“Some times, it is the accused persons who is provoked by the actions of their aggressors, which leads them to react resulting to the death which can only be termed as manslaughter,” ruled Muchemi. Justice Muchemi made the remarks in the case where Stephen Wachira was charged with the murder of Charles Kabua in Nyeri South sub-County, in Nyeri County.

The prosecution’s case was that Wachira was drinking at a local pub when Kabua came and insulted him as an uncircumcised boy.

Provoked by the insult, Wachira got hold of Kabua for a fight, but they were separated by the other patrons.

Agitated, Wachira told Kabua to accompany him to the nearby river so that he could show him his manhood to prove that he was circumcised.

Patrons at the bar stated that they saw the two walking out together, but the next day, Kabua was found dead by the roadside.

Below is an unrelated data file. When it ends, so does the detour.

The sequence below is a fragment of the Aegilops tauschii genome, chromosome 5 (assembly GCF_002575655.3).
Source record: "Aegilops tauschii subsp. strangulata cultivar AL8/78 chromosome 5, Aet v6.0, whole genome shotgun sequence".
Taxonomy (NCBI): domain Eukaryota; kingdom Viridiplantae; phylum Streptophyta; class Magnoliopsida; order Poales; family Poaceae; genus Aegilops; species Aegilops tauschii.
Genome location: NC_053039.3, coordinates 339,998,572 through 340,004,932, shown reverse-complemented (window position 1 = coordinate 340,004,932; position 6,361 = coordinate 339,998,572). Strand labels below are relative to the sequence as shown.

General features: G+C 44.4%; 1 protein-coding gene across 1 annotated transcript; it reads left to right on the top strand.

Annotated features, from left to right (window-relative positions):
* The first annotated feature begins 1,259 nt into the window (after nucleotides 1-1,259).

It was suspected that Wachira killed him. He was arrested and charged with murder.

But Justice Muchemi ruled that the evidence, which showed that there was provocation, did not constitute murder and commuted the charge to manslaughter.

In Bungoma, Justice Stephen Riechi found Patrick Wanjala guilty of hacking Fred Wesonga to death, but concluded that the offence did not constitute murder and commuted it to manslaughter on account that the accused was acting in self-defence.

The incident happened on August 30, 2018, at Manani Village in Webuye, Bungoma County. It was said that  Wanjala and Wesonga were neighbours.

The prosecution’s case stated that on the fateful day, Wanjala, was in his shop when Wesonga went with a panga (machete) and a quarrel started.

The accused wrestled him to the ground and after overpowering him, took the panga and retaliated. [Courtesy]

Then the deceased drew out the panga and attacked Wanjala, injuring him on the hands and thighs.

Wanjala wrestled him to the ground and after overpowering him, took the panga and retaliated.

The weapon pierced through Wesonga’s chest leading to his death.

“Upon considering the evidence, I am satisfied that the accused is the person, who inflicted the injuries on the deceased on the chest resulting in his death.

“I, however, find that the accused committed the offence under provocation and commute the murder sentence to manslaughter,” ruled Riechi.